For many years I have been intrigued by the figure of Marion Cave, of whose existence, like most Italians, I knew nothing and whom I discovered seven or eight years ago by chance on the occasion of an event organized by Le Voci della Luna dealing with the ‘mothers’ of poetry in Italy. Browsing through the biographies of the poets presented in the evening, including Amelia Rosselli, I came across her English mother, Marion Cave, including simple mentions of her anti-fascist activism alongside Carlo Rosselli and her efforts as an organizer of international networks of anti-fascist solidarity.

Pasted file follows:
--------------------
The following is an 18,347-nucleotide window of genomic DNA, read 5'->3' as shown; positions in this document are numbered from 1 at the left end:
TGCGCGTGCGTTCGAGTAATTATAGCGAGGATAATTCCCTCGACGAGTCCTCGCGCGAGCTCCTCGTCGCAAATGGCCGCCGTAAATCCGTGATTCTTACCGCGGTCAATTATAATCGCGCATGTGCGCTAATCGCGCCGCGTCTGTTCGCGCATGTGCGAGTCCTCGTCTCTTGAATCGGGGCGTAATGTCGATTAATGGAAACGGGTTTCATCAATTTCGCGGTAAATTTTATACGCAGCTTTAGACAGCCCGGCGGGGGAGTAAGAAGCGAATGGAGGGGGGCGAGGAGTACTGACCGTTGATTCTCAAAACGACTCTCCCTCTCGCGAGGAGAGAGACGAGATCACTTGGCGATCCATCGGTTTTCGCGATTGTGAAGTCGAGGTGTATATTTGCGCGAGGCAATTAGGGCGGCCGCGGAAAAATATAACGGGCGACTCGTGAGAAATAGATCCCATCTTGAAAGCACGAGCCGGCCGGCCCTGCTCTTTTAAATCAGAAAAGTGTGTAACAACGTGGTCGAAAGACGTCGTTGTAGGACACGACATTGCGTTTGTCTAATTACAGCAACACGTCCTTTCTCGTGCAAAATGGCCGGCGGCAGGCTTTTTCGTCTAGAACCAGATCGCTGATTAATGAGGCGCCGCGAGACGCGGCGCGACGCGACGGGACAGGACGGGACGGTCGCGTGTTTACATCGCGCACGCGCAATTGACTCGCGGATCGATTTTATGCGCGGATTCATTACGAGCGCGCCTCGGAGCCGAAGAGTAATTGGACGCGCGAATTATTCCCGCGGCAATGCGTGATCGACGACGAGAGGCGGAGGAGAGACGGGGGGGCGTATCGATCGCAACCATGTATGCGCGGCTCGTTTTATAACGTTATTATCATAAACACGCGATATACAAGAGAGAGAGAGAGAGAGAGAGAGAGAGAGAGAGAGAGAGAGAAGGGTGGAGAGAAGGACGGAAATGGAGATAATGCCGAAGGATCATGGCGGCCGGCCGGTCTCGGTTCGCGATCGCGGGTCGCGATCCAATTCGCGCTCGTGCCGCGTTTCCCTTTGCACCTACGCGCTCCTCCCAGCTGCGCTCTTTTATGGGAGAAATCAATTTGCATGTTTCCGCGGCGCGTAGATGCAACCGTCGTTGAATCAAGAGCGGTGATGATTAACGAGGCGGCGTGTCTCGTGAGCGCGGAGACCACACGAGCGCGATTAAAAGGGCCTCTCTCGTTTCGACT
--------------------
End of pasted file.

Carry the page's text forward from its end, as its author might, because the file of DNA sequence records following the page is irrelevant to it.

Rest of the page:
Over the years I devoted myself to researching further information and just a few months ago I discovered that the French historian Isabelle Richet, professor emeritus of the Diderot 7 University of Paris, had published at the end of 2018 with IB Tauris press a 348 page biography titled Women, Antifascism and Mussolini’s Italy – The Life of Marion Cave Rosselli , where in 14 chapters tracing her from childhood to her death at the age of 53 Isabelle Richet records forty years of the protagonist’s life using archival documents, letters and testimonies, as well as international historiography from the last 20 years. The result is the reconstruction of a well-rounded figure immersed in and operational within the reality of the countries she inhabited throughout her life (Great Britain, Italy, France, United States). Marion emerges as the creator of and an activist within very rich transnational intellectual, social and political networks, interacting even with ‘smugglers’, captains and pilots capable of organizing audacious international escapes of fascists confined to islands deemed inaccessible by the fascist regime. In some places, the volume has the feeling of an adventure book, a kind of Orientalism-free Salgari, set in and moving between Florence, London, Paris and the East Coast, rich with outlines of figures such as Gaetano Salvemini, HG Wells, Aldo Garosci, Filippo Turati, Anna Kuliscioff, Max Ascoli, Emilio Lussu, Ruth Draper , Ferruccio Parri, Ernesto Rossi, Vernon Lee, Marion Cave’s mother-in-law, her sister-in-law, her favorite son and Melina and Andrea her other children, fruit of unwanted motherhood (a very current topic in an age in which women are claiming the right to be child-free, but very controversial at that time). Her friends, classmates and schoolmates and later teaching colleagues also are described in their relation with her and the choices they made with their actions in those historical times.